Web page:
The cries of loss and anguish become public, at last. A million young people seize the truth:
“Half of my seventh grade class was affected by gun violence. My own brother was shot in the head. I am tired of being asked to calm down and be quiet.”
The stories went on and on, speaker after speaker. We marched for our lives this past Saturday. I was one of the thousands of people who endured a bitter cold morning in Chicago to be part of this emerging movement, this burst of anger, hope and healing. Violence in the United States of America is out of control. It has its claws around the lives of its own children. It’s a terrifying symptom . . . of a society built around fear, of a political structure devoted to war.
Something has to change.
The Chicago march was one of more than 800 marches throughout the U.S. and all across the world. In Washington, D.C., where possibly as many as 800,000 people joined the call for change, Emma Gonzalez — a student at Marjory Stoneman Douglas High School in Parkland, Fla. — read out the names of the 17 people shot and killed at her school last month, then stood in courageous silence for six minutes and 20 seconds: the length of time the gunman’s killing spree lasted.
Moments such as this transcend rhetoric. People’s lives matter. Their murders cannot be reduced to statistics and merely laid to rest. The cry of anguish across this planet, for all the lives that have been needlessly cut short, will reverberate for as long as necessary: until this country’s politics catches up to the will and the awareness and the suffering of its people.
The focus of the moment is tougher gun-control regulations, such as banning the sale of assault weapons. And three days after the marches, retired Supreme Court Justice John Paul Stevens (not a young person) published an op-ed in the New York Times, calling, my God, for the repeal of the Second Amendment, which he called “a relic of the 18th century.”
The marches, he wrote, “reveal the broad public support for legislation to minimize the risk of mass killings of schoolchildren and others in our society.”
I would add that they also reveal much more than that: public support, public demand, for a society that values life. This is not a simplistic demand. It is furiously complex, and pushes public policy well beyond the current status quo thinking that’s perfectly OK with a near-trillion dollar military budget, endlessly expanding wars across the planet and, uh, nuclear weapons.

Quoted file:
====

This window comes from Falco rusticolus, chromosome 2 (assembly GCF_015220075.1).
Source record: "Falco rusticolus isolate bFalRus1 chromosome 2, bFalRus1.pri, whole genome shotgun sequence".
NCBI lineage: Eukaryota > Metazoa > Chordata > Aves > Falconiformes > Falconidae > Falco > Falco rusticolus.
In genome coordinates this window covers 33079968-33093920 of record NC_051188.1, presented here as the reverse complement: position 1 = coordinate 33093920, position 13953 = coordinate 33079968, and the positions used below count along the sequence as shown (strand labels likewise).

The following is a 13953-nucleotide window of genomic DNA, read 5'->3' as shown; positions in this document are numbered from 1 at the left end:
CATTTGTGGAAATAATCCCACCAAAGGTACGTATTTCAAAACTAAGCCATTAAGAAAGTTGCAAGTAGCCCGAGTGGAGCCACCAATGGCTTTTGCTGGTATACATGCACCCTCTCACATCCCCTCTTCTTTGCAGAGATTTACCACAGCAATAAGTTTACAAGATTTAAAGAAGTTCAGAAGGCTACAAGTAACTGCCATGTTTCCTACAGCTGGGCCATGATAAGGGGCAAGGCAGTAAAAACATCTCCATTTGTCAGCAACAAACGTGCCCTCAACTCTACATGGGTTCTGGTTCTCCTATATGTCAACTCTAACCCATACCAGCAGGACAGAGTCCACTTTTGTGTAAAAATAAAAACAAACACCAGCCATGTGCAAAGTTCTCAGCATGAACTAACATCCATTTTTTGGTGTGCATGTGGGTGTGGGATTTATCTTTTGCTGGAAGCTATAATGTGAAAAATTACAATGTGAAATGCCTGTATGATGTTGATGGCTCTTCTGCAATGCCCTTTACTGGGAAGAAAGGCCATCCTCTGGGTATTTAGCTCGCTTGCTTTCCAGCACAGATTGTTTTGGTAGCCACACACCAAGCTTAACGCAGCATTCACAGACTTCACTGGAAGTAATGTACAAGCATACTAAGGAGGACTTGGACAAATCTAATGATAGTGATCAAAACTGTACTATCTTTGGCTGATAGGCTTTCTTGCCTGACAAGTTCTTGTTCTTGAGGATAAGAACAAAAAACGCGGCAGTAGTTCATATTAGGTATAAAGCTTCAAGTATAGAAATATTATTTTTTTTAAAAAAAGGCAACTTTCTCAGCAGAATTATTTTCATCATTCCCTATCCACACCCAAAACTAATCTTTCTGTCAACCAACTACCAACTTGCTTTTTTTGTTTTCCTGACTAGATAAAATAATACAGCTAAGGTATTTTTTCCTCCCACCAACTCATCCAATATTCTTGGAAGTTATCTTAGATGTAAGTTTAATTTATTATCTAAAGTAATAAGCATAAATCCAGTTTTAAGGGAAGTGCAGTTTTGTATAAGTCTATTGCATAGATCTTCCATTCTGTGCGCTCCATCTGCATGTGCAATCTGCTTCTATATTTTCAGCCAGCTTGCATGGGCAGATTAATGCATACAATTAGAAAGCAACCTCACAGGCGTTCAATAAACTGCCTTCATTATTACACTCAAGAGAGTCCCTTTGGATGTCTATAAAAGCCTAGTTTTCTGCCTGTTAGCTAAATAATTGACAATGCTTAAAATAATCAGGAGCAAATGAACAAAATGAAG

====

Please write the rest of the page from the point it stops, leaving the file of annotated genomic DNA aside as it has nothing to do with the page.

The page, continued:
This emerging movement must address the whole spectrum of violence. As Rev. John Dear put it: “That means ending gun violence — but also racism and mass incarceration but also executions, drone attacks and trillions spent for war, and so also, the ongoing U.S. bombing raids and wars and the development and threat of nuclear weapons, and our mortally sinful corporate greed and of course, the destruction of the environment and all the creatures.”
The word that ties it all together is: dehumanization.
The ability to dehumanize certain people — because of their race, their nationality, their gender, their politics, their place of work or learning — has no end. When a mass murderer does it, it’s called mental illness. When a soldier or cop or the president does it, it’s called national security.
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“How,” asked Stephanie Van Hook, executive director of the Metta Center for Nonviolence, “could one forget the humanity of another and what does it tell us about who we really are?
“For insight into these questions, we might first explore the basic dynamic of conflict escalation. . . . Conflict escalates — that is, moves increasingly toward violence — according to the degree of dehumanization in the situation,” she writes, summarizing a point made by Michael Nagler in his book The Nonviolence Handbook: A Guide for Practical Action. “Violence, in other words, doesn’t occur without dehumanization.”
I believe this insight is at the core of what March for Our Lives is about. Gun regulations, even repeal of the Second Amendment, are bandages over the wound. The uncontained force behind the national murder rate is dehumanization, and as this movement grows, it must — it will — look institutional dehumanization straight in the eye.
Let me return, for a moment, to the Chicago march this past weekend. As at other recent marches — other manifestations of the national stirring — the presence of creative signage has been impossible not to notice. These signs reflect not merely the mandated slogans du jour but, far more importantly, the participants’ deep-seated frustrations and fears, which are finding public resonance.
Some were heart-rippingly personal:
Am I next?
My outrage does not fit on this sign
Would you rather give up your guns or bury your children?
Others were unflinchingly political:
The only thing easier to buy than a gun is a GOP candidate
Grab ’em by the mid-terms
This one was my favorite:
I can vote in 10 years. Change is coming.